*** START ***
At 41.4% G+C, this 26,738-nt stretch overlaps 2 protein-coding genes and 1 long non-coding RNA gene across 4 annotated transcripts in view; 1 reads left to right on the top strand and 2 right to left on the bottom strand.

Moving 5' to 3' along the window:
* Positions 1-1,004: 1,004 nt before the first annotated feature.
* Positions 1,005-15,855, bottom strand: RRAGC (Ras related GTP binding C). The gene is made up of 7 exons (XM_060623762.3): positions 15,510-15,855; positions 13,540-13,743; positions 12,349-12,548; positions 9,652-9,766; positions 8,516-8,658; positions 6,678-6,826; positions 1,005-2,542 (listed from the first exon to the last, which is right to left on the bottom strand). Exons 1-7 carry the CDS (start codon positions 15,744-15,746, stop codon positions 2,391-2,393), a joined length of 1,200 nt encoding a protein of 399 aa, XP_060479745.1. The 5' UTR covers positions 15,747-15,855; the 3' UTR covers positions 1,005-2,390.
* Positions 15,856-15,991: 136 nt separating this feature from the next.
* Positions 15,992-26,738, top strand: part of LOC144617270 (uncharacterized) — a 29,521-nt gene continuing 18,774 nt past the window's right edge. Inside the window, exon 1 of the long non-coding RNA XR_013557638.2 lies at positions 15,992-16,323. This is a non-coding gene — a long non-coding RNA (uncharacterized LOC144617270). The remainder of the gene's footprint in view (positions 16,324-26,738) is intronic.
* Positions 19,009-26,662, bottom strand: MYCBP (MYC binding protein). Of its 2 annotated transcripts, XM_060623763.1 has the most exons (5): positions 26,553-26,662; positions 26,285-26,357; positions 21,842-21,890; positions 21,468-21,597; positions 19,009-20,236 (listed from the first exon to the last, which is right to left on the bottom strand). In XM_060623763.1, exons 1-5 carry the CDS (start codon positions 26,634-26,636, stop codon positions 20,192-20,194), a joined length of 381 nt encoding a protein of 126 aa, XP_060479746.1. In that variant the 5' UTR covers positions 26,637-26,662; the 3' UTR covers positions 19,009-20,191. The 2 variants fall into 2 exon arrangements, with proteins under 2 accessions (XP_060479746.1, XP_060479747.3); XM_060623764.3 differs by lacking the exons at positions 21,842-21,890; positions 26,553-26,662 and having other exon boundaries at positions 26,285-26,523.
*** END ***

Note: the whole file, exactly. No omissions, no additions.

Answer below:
At 41.4% G+C, this 26,738-nt stretch overlaps 2 protein-coding genes and 1 long non-coding RNA gene across 4 annotated transcripts in view; 1 reads left to right on the top strand and 2 right to left on the bottom strand.

Moving 5' to 3' along the window:
* Positions 1-1,004: 1,004 nt before the first annotated feature.
* Positions 1,005-15,855, bottom strand: RRAGC (Ras related GTP binding C). The gene is made up of 7 exons (XM_060623762.3): positions 15,510-15,855; positions 13,540-13,743; positions 12,349-12,548; positions 9,652-9,766; positions 8,516-8,658; positions 6,678-6,826; positions 1,005-2,542 (listed from the first exon to the last, which is right to left on the bottom strand). Exons 1-7 carry the CDS (start codon positions 15,744-15,746, stop codon positions 2,391-2,393), a joined length of 1,200 nt encoding a protein of 399 aa, XP_060479745.1. The 5' UTR covers positions 15,747-15,855; the 3' UTR covers positions 1,005-2,390.
* Positions 15,856-15,991: 136 nt separating this feature from the next.
* Positions 15,992-26,738, top strand: part of LOC144617270 (uncharacterized) — a 29,521-nt gene continuing 18,774 nt past the window's right edge. Inside the window, exon 1 of the long non-coding RNA XR_013557638.2 lies at positions 15,992-16,323. This is a non-coding gene — a long non-coding RNA (uncharacterized LOC144617270). The remainder of the gene's footprint in view (positions 16,324-26,738) is intronic.
* Positions 19,009-26,662, bottom strand: MYCBP (MYC binding protein). Of its 2 annotated transcripts, XM_060623763.1 has the most exons (5): positions 26,553-26,662; positions 26,285-26,357; positions 21,842-21,890; positions 21,468-21,597; positions 19,009-20,236 (listed from the first exon to the last, which is right to left on the bottom strand). In XM_060623763.1, exons 1-5 carry the CDS (start codon positions 26,634-26,636, stop codon positions 20,192-20,194), a joined length of 381 nt encoding a protein of 126 aa, XP_060479746.1. In that variant the 5' UTR covers positions 26,637-26,662; the 3' UTR covers positions 19,009-20,191. The 2 variants fall into 2 exon arrangements, with proteins under 2 accessions (XP_060479746.1, XP_060479747.3); XM_060623764.3 differs by lacking the exons at positions 21,842-21,890; positions 26,553-26,662 and having other exon boundaries at positions 26,285-26,523.